Gabhaim buíochas leis an Aire Stáit. I welcome the answer's statement of the value of communities and community development projects. I first heard of commissioning four or five years ago when I was child and family support co-ordinator for Tusla. One of the aspects of the prevention, partnership and family support, PPFS, programme at the time was around commissioning and it has its own important pillar and importance both in terms of funding and the community. The figures for the community sector, as the Minister of State will be aware, are absolutely staggering. With an income of €5.7 billion, it employs more than 100,000 people with 11,500 voluntary organisations with 500,000 volunteers. The one thing that binds all of these people together is that they are not-for-profit and that needs to be protected.

Tusla is one of the priority organisations that we want to engage with on this issue, along with the Department of Health, the HSE, and the Department of Children, Equality, Disability, Integration and Youth. The Department of Public Expenditure and Reform is important in this whole mix. Last week the cross-sectoral group overseeing the strategy had a meeting. There were several priority issues and I attended the meeting for a while. I impressed upon the group the importance of the commissioning issue. I also reported to the group that early next year I hope to meet with the Minister of State at the Department of Public Expenditure and Reform, Deputy Ossian Smyth, who has responsibility for procurement, which is somewhat different from commissioning. His Department is very relevant and I will sit down with him early next year to see how we can work together to progress the overall aims of the strategy.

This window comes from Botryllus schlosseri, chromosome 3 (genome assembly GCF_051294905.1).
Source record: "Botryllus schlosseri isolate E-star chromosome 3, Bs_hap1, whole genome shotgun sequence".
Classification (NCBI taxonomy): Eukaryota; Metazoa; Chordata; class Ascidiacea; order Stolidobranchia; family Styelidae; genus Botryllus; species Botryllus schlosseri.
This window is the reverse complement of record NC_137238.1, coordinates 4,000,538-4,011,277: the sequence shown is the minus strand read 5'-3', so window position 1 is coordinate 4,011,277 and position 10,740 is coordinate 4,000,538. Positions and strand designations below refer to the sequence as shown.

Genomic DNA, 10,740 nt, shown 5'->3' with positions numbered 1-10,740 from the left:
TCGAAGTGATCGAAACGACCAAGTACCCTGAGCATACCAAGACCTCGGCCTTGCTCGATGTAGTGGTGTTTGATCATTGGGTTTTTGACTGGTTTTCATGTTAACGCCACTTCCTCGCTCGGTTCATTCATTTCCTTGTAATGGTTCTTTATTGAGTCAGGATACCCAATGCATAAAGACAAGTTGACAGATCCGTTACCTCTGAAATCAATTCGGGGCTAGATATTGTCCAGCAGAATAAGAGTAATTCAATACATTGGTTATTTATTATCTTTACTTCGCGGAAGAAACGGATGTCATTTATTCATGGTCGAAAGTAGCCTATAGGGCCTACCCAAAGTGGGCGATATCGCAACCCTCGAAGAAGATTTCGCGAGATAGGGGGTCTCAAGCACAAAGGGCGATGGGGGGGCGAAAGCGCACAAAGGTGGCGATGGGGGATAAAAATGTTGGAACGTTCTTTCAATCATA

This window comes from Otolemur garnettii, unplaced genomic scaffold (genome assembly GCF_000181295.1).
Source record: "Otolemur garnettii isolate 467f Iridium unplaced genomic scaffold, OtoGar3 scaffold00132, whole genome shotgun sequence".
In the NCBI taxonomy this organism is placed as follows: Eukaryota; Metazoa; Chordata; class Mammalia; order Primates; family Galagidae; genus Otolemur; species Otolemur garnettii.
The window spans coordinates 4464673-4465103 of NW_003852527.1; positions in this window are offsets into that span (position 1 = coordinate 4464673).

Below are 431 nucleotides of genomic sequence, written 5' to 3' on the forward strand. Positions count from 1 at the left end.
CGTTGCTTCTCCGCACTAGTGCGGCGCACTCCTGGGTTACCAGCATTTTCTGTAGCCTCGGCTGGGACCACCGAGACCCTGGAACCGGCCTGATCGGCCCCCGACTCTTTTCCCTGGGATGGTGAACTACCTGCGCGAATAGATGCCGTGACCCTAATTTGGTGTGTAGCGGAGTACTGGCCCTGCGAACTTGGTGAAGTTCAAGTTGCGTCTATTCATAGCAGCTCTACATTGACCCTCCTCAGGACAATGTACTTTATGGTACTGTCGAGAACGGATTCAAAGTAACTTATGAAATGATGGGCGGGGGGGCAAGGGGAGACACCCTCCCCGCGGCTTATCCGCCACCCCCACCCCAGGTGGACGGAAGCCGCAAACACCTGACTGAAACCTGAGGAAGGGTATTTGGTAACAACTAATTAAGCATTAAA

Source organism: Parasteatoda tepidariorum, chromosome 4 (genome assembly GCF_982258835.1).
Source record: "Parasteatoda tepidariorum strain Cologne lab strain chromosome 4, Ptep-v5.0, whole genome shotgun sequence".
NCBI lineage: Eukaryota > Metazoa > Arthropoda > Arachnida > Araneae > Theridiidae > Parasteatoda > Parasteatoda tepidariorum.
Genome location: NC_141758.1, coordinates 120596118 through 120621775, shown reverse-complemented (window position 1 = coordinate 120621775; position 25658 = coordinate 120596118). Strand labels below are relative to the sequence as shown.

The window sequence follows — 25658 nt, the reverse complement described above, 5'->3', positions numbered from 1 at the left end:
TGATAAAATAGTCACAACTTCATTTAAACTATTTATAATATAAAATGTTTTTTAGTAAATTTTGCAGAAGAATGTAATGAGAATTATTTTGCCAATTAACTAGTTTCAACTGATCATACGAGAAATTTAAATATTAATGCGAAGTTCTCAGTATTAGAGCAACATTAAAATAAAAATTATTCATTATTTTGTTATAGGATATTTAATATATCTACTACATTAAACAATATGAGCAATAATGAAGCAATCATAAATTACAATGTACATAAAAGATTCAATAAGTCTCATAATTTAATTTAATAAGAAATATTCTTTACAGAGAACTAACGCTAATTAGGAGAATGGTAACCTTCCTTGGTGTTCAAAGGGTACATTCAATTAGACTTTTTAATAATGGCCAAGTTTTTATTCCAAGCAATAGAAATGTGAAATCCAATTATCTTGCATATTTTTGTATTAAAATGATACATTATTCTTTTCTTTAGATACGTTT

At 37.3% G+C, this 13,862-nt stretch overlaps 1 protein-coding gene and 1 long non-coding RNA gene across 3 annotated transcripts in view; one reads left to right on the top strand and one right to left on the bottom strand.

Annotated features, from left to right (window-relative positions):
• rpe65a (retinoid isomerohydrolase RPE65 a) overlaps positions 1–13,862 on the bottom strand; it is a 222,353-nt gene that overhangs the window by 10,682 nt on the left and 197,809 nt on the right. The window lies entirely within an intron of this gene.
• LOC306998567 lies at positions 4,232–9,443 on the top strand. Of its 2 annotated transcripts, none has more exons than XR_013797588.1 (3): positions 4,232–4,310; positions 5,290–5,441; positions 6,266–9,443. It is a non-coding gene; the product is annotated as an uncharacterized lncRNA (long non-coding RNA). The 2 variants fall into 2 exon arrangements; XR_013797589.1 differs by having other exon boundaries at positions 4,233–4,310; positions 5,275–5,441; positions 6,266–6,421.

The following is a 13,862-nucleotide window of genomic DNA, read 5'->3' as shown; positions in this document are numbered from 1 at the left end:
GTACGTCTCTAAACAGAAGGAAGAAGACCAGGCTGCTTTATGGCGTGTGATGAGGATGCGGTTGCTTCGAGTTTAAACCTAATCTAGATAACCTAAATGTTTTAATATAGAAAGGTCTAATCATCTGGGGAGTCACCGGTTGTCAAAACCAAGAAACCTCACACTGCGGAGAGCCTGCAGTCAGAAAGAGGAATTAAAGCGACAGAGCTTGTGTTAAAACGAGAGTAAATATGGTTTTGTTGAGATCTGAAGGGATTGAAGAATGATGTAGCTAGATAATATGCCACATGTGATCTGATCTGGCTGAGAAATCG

Gabhaim buíochas arís. I have one concern in respect of the Minister of State's answer on the funding and funding models. I always have a great concern when we put such a strong emphasis on this value-for-money model. There is always a real concern in community and voluntary organisations around how one values the community and the work that they do. Much of it is soft and it is not about figures or people walking through doors but about the quality of the work that one does and the quality of the interaction one has with the individuals around health and education. All aspects of community, voluntary and charity organisations hit every part of our lives. We need to put a stronger emphasis on how we value people and how we measure that value to ensure that it does not just come down to money.